MATE, THOMAS HODGES (1810-1894), grazier and store-keeper, was born on 5 April 1810 at Canterbury, England, son of Thomas Mate. At 23 he migrated to Sydney where he stayed for some months and then moved to the country to gain pastoral experience. On 8 February 1836 at St James’s Church, Sydney, he married Maria Bardwell.
Mate Memorial Leadlight Windows
Mate bought a few sheep from H. H. Macarthur and in 1837 took up a run on Tarcutta Creek. His primitive homestead was half-way on the track between Sydney and Melbourne so he added an inn and store for travellers.
Though the Aboriginals were then very numerous he avoided conflict by his kindness and faithful promises. By 1849 the Tarcutta school had sixteen children, four of them Mate’s, and the station was well stocked with sheep and cattle. In 1850 he decided to open a general store at Albury. The town was then very small but it grew rapidly after gold was discovered and river transport was opened. As his emporium prospered he expanded as a wholesaler and had a bonded store. At first his store housed the post office and after 1858 a telegraph office but both moved to other premises in 1862. Prominent in Albury’s growth, Mate served on the Albury Hospital Committee and chaired a banquet to celebrate the opening of the bridge across the Murray on 2 September 1861. In 1859 he had contested the Hume electorate; as a squatters’ candidate holding land on the Murrumbidgee and near Albury as well as Tarcutta he was beaten by three votes chiefly because floods prevented many country electors from voting. He won the seat in December 1860 and held it until November 1869. He sought in vain to confine John Robertson’s free selection to settled areas instead of the whole colony but in 1866 succeeded in initiating a bill for preventing the careless use of fire which became law in April. As a supporter of the Martin ministry he helped to pass the Public Schools Act in December and was gazetted a magistrate of the territory.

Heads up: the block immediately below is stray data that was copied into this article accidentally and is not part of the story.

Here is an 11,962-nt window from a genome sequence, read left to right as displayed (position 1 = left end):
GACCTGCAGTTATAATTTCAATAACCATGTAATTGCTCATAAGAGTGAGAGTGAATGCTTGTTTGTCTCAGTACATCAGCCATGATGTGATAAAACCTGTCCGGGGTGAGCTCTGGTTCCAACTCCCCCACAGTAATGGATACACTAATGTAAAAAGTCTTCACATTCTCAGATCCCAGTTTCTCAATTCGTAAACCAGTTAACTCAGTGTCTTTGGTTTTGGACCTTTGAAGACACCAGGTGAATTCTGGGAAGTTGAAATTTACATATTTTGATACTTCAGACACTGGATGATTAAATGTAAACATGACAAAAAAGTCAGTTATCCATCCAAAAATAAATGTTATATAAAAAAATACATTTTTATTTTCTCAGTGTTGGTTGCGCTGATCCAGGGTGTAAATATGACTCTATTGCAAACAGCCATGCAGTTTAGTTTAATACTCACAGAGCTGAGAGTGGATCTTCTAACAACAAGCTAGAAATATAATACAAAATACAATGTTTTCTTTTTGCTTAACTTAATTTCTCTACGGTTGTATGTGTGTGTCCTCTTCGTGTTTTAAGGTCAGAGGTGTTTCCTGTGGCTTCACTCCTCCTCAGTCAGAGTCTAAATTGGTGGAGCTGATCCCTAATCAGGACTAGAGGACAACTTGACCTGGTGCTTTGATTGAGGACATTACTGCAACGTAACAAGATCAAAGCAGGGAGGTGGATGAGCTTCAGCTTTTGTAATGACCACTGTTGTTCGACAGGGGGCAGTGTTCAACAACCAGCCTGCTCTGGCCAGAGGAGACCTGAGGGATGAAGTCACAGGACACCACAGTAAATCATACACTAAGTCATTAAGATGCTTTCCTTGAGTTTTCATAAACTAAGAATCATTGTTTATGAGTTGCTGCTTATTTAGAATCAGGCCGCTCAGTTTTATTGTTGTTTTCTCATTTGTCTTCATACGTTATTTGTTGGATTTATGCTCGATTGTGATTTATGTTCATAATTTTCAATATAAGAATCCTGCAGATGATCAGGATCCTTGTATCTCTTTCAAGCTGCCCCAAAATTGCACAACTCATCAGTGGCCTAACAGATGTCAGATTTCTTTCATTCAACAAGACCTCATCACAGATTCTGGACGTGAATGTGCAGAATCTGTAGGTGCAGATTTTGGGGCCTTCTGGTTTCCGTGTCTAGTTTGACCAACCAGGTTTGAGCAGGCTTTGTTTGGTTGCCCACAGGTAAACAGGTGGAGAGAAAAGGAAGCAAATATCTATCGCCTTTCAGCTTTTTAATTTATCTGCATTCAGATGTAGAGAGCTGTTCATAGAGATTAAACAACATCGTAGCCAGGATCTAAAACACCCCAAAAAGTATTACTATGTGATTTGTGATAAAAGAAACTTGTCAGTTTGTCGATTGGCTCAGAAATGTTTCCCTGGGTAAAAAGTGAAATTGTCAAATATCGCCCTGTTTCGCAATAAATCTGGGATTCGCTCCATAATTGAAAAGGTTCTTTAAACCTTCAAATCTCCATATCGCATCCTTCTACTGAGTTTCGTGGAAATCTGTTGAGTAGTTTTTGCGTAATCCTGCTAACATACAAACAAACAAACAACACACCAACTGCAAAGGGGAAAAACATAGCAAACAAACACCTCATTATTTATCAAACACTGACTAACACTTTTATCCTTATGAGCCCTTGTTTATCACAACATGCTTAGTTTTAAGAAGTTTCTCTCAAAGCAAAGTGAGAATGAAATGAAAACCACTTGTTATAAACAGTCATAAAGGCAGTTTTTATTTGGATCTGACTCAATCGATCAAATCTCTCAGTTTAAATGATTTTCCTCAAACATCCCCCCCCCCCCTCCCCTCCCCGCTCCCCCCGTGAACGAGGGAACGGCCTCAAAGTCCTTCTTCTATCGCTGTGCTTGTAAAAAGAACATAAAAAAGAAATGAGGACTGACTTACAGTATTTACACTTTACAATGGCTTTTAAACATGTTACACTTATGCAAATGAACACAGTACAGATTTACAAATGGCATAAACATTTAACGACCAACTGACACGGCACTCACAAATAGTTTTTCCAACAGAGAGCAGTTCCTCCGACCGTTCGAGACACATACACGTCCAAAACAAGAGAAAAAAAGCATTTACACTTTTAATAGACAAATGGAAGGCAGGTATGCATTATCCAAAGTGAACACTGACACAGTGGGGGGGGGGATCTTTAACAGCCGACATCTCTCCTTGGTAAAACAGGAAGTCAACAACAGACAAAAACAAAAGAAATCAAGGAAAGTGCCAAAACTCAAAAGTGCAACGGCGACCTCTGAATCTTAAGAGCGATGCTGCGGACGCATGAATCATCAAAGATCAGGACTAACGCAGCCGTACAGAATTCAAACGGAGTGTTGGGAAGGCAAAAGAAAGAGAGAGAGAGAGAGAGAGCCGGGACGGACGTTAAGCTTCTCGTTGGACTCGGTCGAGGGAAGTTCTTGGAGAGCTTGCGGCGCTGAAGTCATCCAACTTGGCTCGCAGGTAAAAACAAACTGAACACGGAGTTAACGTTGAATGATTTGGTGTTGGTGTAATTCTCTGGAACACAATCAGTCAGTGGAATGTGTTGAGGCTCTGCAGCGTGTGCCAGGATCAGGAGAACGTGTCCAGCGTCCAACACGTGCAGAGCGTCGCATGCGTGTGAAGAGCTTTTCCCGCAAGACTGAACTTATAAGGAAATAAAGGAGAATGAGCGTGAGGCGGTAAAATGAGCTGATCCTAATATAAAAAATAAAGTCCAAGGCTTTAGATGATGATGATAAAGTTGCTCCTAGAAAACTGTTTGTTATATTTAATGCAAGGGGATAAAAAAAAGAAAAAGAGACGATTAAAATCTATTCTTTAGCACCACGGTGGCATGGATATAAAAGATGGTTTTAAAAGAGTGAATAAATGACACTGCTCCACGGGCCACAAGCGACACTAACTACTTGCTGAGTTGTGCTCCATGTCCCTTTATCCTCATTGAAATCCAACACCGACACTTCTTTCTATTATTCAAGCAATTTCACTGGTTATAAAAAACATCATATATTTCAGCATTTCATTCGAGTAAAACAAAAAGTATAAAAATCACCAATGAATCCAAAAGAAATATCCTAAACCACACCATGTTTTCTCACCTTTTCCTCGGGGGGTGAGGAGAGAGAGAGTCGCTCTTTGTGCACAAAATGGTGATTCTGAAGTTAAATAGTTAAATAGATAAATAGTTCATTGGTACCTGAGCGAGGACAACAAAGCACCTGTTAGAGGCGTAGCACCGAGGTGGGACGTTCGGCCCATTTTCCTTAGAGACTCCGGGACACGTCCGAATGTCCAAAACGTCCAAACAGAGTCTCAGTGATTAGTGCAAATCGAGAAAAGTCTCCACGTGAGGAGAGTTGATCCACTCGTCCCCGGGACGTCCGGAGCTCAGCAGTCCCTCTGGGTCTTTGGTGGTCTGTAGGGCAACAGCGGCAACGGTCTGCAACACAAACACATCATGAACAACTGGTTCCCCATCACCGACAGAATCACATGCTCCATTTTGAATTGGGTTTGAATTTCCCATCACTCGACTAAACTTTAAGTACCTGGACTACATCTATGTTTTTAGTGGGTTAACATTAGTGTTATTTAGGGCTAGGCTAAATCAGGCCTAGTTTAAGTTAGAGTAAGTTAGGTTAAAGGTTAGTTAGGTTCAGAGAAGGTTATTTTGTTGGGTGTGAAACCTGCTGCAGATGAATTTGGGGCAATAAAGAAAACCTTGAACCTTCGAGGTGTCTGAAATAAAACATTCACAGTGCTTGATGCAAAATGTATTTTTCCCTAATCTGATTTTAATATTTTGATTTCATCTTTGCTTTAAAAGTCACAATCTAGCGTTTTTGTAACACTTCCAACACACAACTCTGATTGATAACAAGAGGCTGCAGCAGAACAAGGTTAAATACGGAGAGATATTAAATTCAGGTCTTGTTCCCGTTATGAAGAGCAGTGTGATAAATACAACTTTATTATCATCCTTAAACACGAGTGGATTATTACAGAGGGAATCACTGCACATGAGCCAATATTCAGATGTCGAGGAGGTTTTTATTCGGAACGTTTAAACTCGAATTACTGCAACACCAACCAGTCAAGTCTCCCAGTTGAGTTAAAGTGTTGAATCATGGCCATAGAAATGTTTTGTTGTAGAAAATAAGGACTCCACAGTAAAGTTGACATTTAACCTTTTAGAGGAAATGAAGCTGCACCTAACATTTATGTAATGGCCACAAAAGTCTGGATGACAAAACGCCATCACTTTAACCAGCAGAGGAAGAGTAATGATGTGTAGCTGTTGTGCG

From 1864 Mate was involved in much litigation mostly over land. His major holdings were Kulki near Urana and the Tumberumba and Brae’s Springs runs near Albury and Tarcutta, which were managed by his sons. His store continued to expand and as mayor in November 1880 he was chosen to open the Albury market yards which soon attracted store cattle from all north-eastern Australia, especially after Victoria raised its stock tax. Predeceased by his first wife, Mate died at Manly from pneumonia on 22 July 1894 and was buried in the Anglican section of Waverley cemetery. He was survived by his second wife Florence, née Brown, whom he had married at Albury in 1882, and by three sons and four daughters of the first marriage and one daughter of the second. His probate was sworn at over £13,000. His firm is still the largest in Albury.